Advisory Board. Isabel was chosen for this 3 year term, because of her experience and perspective on international trade matters, and will be asked to provide advice on a range of issues of concern to SMEs and on the trade promotion programs and services provided by DFAIT. "I'm excited and honoured to have this opportunity to bring forward the issues impacting our Chemical industry - I invite the Chemical industry to make me aware of the matters and suggestions that I can present to Minister Emerson." Isabel Alexander is serving her 4th year as chair of IE Canada (Canadian Association of Importers and Exporters) and is the inaugural chair of CACD's You Be The Chemist Committee. Phancorp Inc. is proud to announce the promotion of Laurie Pedziwiatr, to Director of Sales, North America. Laurie previously held the role of National Sales Support Manager, along with a significant corporate account portfolio. “I embrace the opportunity to take the lead on enhancing existing relationships and building new business in North America for Phancorp!” Phancorp Inc. is a global chemical wholesaler specializing in sourcing, procurement, distribution and logistics of industrial chemicals and fine ingredients. As The Distributors' Partner™, Phancorp Inc. provides advantages in the intensely competitive business of chemical distribution. Phancorp Inc. delivers improved pricing, increased product availability, new product lines, innovative solutions and solid manufacturer relationships for the North American chemical distributor. Erika Larson Regulatory & Quality Supervisor

From left to right: Jim Grahlman -Truck Driver, Sandra Sc huett -Office Manager, Carol McComb -Accounting, Hugh Fielding -Truck Driver.

PHANCORP PHEMALES MOVING PHORWARD

PHANCORP Inc. The Distributors' Partner TM

Isabel Alexander, President and Founder of Phancorp Inc., was recently appointed by the Honourable Minister David Emerson, Department of Foreign Affairs and International Trade (DFAIT), to his Small and Medium-sized Enterprises

UNIPEX SOLUTIONS, FORMLY MULTICHEM INC. ANNOUNCES HIRE OF MARY CAPAN

It is my pleasure to announce that we have hired Mary Capan in the position of technical account manager for the Industrial Specialties division. Mary will start working with us on Monday April 21, 2008 from our Mississauga office. Mary has considerable technical experience in the HI&I, Water Treatment and Life Sciences market segments having worked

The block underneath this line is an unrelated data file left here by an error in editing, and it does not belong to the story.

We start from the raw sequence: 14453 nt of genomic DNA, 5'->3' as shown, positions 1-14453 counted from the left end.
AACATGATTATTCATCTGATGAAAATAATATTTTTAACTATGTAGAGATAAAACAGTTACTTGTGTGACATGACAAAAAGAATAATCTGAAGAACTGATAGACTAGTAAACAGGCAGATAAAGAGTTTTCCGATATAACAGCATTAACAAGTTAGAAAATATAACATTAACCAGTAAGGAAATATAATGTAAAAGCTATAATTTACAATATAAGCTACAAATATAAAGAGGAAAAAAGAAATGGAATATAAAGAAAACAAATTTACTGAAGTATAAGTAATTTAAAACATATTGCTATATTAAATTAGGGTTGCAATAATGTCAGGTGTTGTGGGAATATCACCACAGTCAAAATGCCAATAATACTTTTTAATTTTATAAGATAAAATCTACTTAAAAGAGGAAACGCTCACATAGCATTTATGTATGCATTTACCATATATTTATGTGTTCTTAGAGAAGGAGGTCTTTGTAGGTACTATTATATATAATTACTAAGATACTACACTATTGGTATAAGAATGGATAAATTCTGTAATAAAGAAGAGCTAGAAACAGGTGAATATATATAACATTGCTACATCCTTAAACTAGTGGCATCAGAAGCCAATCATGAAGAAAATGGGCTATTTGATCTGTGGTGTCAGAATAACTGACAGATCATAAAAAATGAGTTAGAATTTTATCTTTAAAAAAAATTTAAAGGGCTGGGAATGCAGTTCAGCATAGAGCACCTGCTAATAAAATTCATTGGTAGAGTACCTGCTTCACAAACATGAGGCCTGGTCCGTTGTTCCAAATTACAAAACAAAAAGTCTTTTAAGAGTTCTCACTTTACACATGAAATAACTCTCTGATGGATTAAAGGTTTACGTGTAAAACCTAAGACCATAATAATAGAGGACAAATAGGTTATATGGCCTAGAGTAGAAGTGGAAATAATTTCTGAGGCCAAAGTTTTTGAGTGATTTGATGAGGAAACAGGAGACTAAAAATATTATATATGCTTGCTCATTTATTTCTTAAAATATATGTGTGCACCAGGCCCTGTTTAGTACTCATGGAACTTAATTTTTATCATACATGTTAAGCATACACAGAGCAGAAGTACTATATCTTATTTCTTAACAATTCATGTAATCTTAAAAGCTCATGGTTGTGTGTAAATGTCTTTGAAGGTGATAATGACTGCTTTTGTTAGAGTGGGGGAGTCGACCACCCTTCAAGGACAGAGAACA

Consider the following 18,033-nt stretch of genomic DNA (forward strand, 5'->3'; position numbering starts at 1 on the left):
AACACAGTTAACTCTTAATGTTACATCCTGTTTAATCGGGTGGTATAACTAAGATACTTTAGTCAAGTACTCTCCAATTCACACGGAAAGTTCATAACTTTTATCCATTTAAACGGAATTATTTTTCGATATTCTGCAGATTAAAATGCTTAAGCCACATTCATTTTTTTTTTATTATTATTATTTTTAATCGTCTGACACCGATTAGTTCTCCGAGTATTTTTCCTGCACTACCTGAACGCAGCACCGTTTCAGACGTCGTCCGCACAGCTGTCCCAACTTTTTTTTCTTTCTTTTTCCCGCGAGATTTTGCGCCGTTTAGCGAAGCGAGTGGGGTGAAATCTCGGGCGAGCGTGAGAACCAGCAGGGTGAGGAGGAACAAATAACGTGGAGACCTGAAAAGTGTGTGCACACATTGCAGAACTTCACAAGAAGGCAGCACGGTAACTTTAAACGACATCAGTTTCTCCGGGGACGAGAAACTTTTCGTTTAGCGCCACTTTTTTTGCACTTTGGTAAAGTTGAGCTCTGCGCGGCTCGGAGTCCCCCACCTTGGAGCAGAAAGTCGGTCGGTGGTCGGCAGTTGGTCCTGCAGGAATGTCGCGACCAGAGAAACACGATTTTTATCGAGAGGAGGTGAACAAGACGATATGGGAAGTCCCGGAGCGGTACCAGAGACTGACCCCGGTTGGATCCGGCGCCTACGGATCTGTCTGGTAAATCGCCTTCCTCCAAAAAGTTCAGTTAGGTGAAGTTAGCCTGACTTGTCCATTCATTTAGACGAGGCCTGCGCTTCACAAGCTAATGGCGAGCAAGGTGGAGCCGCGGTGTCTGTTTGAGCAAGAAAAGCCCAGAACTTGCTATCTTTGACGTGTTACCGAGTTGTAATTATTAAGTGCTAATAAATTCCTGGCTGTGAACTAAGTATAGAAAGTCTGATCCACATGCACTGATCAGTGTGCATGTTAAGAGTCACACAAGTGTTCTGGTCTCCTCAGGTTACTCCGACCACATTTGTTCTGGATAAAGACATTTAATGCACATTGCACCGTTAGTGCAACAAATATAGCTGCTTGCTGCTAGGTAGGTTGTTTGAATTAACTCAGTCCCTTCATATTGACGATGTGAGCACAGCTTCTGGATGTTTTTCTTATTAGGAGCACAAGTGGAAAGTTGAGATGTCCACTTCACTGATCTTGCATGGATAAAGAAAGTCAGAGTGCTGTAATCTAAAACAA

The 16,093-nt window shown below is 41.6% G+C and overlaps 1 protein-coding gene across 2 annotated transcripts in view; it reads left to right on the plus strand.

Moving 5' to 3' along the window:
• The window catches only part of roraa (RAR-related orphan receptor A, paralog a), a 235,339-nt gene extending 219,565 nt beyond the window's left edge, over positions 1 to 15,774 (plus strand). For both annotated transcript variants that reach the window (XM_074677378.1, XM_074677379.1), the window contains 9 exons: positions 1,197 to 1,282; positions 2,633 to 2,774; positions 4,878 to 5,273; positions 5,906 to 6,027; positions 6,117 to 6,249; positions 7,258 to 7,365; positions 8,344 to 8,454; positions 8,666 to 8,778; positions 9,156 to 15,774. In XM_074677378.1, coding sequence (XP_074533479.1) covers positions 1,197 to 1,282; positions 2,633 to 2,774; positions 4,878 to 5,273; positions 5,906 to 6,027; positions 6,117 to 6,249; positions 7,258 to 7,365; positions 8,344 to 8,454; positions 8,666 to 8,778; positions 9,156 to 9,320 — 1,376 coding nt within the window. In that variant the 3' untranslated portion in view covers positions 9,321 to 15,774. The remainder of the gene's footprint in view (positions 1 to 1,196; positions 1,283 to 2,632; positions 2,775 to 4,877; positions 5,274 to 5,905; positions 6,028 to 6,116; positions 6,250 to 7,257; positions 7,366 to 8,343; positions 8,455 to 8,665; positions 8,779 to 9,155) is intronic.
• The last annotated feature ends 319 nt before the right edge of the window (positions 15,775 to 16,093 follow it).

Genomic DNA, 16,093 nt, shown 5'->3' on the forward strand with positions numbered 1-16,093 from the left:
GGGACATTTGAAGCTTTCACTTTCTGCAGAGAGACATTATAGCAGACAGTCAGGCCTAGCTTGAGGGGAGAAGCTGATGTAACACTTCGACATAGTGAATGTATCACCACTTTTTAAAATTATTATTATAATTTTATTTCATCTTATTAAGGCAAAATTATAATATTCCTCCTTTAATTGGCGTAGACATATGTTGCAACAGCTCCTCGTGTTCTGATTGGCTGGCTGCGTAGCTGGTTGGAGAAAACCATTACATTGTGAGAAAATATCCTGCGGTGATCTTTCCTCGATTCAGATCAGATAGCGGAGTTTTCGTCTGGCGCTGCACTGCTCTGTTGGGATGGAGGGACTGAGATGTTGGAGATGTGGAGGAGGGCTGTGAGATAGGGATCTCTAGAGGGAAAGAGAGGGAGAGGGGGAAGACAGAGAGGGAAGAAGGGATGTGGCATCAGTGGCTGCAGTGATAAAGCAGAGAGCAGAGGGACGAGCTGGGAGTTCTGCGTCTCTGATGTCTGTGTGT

20


S U M M E R • 2 0 0 8

most of her career for Henkel holding the position of Technical Services Manager. Mary's most recent position was as account manager for Brenntag (St Lawrence Chemical). Mary's principal goals will to strengthen our position in the HI&I and Water Treatment markets and she will also help support other account managers serving customers in these markets.

Barry brings over 28 years of experience to this position. Currently General Manager – Prairies, he was appointed General Manager – Northern Alberta in May 2006, and prior to that, General Sales Manager. Barry will retain the role of General Manager – Northern Alberta, and will be responsible for Western Canada, Industrial Chemicals, with the exception of our Caustic Soda business.

We are very excited to have Mary join us. Mary brings a tremendous amount of enthusiasm as well as technical knowledge to markets that we have identified as significant growth opportunities for MCI.

Please join me in congratulating Barry and wishing him much success with his new challenges. Randy Craddock President

D.T. (Dave) Saucier, Business Unit Manager - Industrial Specialties

UNIVAR CANADA PROMOTES RYAN SCHAFFER TO NATIONAL CREDIT MANAGER

UNIVAR CANADA APPOINTS BARRY NICHOLLS TO VP OF MARKETING & STRATEGIC BUSINESS DEVELOPMENT

I am pleased to announce that effective August 1, 2008 Ryan Schaffer will be promoted to National Credit Manager.

Ryan will be responsible for managing and monitoring compliance to Univar’s credit policy and procedures. He will continue to oversee and supervise the B.C. and North Vancouver Distribution Centre (Caustic Soda) credit functions. Ryan will report to Joel Kallner, Vice President – Finance and Administration.

Effective April 1, 2008: Barry Nicholls, Vice President – Marketing and Strategic Business Development

In his new role, Barry will assume responsibility for our Canadian efforts in Marketing, Industry Team development, Materials Management, Strategic Supplier relationships and development, and Corporate Accounts. As well, he will represent Canada in all North American and global approaches on the same, and will continue to be responsible for our newlyacquired Caustic Soda business.